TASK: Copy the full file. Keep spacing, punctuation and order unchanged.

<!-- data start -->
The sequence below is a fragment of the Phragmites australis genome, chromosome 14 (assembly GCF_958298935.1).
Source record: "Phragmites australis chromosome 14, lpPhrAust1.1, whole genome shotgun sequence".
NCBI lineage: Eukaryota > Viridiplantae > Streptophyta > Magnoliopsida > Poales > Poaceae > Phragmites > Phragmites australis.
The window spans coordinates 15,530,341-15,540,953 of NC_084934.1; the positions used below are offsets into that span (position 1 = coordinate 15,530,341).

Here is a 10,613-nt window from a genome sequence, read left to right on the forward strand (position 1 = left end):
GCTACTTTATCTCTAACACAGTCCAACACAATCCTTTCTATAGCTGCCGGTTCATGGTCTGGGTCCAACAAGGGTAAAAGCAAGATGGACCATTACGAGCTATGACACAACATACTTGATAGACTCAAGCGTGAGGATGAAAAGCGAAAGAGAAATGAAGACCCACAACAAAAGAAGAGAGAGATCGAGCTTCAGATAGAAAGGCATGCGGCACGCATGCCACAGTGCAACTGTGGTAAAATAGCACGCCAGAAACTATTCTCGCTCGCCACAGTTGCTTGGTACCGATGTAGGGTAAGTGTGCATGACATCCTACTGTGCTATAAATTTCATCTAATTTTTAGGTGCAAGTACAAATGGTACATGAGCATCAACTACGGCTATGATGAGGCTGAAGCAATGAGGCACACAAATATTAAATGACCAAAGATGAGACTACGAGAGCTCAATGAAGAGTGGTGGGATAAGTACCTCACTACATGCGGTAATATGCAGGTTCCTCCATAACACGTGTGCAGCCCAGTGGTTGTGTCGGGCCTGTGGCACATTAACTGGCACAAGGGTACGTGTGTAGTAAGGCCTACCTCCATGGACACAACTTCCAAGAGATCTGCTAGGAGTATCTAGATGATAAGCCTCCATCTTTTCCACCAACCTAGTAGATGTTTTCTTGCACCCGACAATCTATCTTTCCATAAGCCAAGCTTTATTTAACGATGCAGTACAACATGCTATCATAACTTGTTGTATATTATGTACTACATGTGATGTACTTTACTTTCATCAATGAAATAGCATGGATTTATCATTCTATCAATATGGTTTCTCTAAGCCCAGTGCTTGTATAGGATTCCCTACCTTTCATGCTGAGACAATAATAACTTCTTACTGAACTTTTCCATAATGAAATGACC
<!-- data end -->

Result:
The sequence below is a fragment of the Phragmites australis genome, chromosome 14 (assembly GCF_958298935.1).
Source record: "Phragmites australis chromosome 14, lpPhrAust1.1, whole genome shotgun sequence".
NCBI lineage: Eukaryota > Viridiplantae > Streptophyta > Magnoliopsida > Poales > Poaceae > Phragmites > Phragmites australis.
The window spans coordinates 15,530,341-15,540,953 of NC_084934.1; the positions used below are offsets into that span (position 1 = coordinate 15,530,341).

Here is a 10,613-nt window from a genome sequence, read left to right on the forward strand (position 1 = left end):
GCTACTTTATCTCTAACACAGTCCAACACAATCCTTTCTATAGCTGCCGGTTCATGGTCTGGGTCCAACAAGGGTAAAAGCAAGATGGACCATTACGAGCTATGACACAACATACTTGATAGACTCAAGCGTGAGGATGAAAAGCGAAAGAGAAATGAAGACCCACAACAAAAGAAGAGAGAGATCGAGCTTCAGATAGAAAGGCATGCGGCACGCATGCCACAGTGCAACTGTGGTAAAATAGCACGCCAGAAACTATTCTCGCTCGCCACAGTTGCTTGGTACCGATGTAGGGTAAGTGTGCATGACATCCTACTGTGCTATAAATTTCATCTAATTTTTAGGTGCAAGTACAAATGGTACATGAGCATCAACTACGGCTATGATGAGGCTGAAGCAATGAGGCACACAAATATTAAATGACCAAAGATGAGACTACGAGAGCTCAATGAAGAGTGGTGGGATAAGTACCTCACTACATGCGGTAATATGCAGGTTCCTCCATAACACGTGTGCAGCCCAGTGGTTGTGTCGGGCCTGTGGCACATTAACTGGCACAAGGGTACGTGTGTAGTAAGGCCTACCTCCATGGACACAACTTCCAAGAGATCTGCTAGGAGTATCTAGATGATAAGCCTCCATCTTTTCCACCAACCTAGTAGATGTTTTCTTGCACCCGACAATCTATCTTTCCATAAGCCAAGCTTTATTTAACGATGCAGTACAACATGCTATCATAACTTGTTGTATATTATGTACTACATGTGATGTACTTTACTTTCATCAATGAAATAGCATGGATTTATCATTCTATCAATATGGTTTCTCTAAGCCCAGTGCTTGTATAGGATTCCCTACCTTTCATGCTGAGACAATAATAACTTCTTACTGAACTTTTCCATAATGAAATGACC